The Hawaiian Islands have very few permanent natural lakes. In fact, there are only four lakes on the main Hawaiian Islands (there is one on Laysan Island, as well). All four sit in the bottom of volcanic cinder cones or craters, making them pretty small in area, but potentially very deep.
- Lake Wai’ele’ele is located in a high-altitude rainforest in the East Maui Mountains.
- Lake Kauhako, on Molokai’s Kalaupapa Peninsula, has the highest ratio of depth to surface area in the world (meaning it’s pretty small, but very deep).
- Lake Waiau is one of the highest lakes in the U.S. (possibly #3, though that’s apparently disputed), located at over 13,000 feet elevation on Mauna Kea.
- Green Lake, in the Puna district of Hawaii, is probably the easiest to get to, as you don’t need a helicopter, mule, or 4-wheel drive vehicle to get to it.
- Oahu used to have a fifth lake, Salt Lake, which is now the site of a residential area and golf course (though there might be a remnant body of water there).
Lake Waiau has been in the news for the last few weeks for a very disturbing reason- it has been shrinking. A lot. As of late September, it was only at about 2% of its normal surface area!
Lake Waiau’s dramatic shrinking has been going on for at least a year. The reasons are not well understood, but are most likely linked to an ongoing drought in Hawaii, combined with rising temperatures. The lake is perched on what is normally really permeable volcanic cinders (think pumice stone). A layer of clay, permafrost, or some combination of the two (scientists aren’t sure which) rests under the lake bed, normally making the cinders stick together and holding the water in place.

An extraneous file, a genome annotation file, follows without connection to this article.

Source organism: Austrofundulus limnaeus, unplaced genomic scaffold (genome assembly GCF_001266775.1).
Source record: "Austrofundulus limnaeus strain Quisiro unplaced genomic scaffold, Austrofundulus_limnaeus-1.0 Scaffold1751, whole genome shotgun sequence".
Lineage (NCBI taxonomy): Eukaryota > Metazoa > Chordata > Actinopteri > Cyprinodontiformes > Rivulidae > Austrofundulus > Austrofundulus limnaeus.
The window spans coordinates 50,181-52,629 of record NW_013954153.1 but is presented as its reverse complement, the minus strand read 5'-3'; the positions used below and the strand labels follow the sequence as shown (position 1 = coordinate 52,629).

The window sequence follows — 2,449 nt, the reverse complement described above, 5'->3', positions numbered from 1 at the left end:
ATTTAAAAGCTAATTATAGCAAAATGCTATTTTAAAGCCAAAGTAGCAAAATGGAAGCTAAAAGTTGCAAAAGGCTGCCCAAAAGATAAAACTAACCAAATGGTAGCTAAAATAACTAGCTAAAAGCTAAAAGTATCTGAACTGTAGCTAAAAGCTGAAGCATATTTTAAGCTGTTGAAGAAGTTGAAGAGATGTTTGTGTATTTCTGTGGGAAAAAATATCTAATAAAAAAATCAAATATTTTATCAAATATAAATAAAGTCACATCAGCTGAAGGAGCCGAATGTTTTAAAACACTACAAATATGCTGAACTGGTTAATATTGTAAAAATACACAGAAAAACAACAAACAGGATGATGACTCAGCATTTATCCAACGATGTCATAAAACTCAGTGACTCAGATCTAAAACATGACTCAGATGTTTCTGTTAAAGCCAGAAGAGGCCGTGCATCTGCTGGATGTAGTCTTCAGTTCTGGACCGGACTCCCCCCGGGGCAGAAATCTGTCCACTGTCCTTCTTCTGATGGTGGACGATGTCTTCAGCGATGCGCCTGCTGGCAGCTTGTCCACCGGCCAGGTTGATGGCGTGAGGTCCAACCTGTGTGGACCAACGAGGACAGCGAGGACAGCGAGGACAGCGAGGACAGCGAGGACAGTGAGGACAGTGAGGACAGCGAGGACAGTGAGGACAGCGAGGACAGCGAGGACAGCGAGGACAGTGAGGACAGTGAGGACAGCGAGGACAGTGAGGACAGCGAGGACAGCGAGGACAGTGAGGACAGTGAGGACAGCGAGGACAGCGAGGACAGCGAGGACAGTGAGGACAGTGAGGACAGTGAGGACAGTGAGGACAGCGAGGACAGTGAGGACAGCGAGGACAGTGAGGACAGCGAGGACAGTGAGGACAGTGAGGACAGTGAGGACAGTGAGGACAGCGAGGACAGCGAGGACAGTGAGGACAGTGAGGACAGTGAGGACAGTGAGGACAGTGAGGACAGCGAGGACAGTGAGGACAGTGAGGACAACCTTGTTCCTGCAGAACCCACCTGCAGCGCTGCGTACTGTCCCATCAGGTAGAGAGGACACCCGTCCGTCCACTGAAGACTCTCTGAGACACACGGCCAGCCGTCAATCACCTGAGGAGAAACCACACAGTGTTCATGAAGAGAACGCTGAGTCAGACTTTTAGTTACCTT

In case you’re wondering, yes- permafrost. During the last Ice Age, there were glaciers on Mauna Loa and Mauna Kea, and there may still be frozen ground a bit under the surface of the top of Mauna Kea (Mauna Loa is too volcanically active). But if the lake is resting on permafrost, its days are numbered. High-altitude temperatures are increasing three times higher on Mauna Kea than the global average. Even if there’s not a melting layer of permafrost underneath, rising temperatures mean more evaporation, and when combined with little winter snowfall, clearly the lake is already in trouble.
As the only alpine lake in Hawaii, Lake Waiau was and is sacred to Native Hawaiians. From a scientific standpoint, its geology and ecology are unique. While its current problems likely stem from drought, its future is tied to our warming climate. Like many other unique and culturally significant locations worldwide, Lake Waiau’s fate seems to be one of drastic change.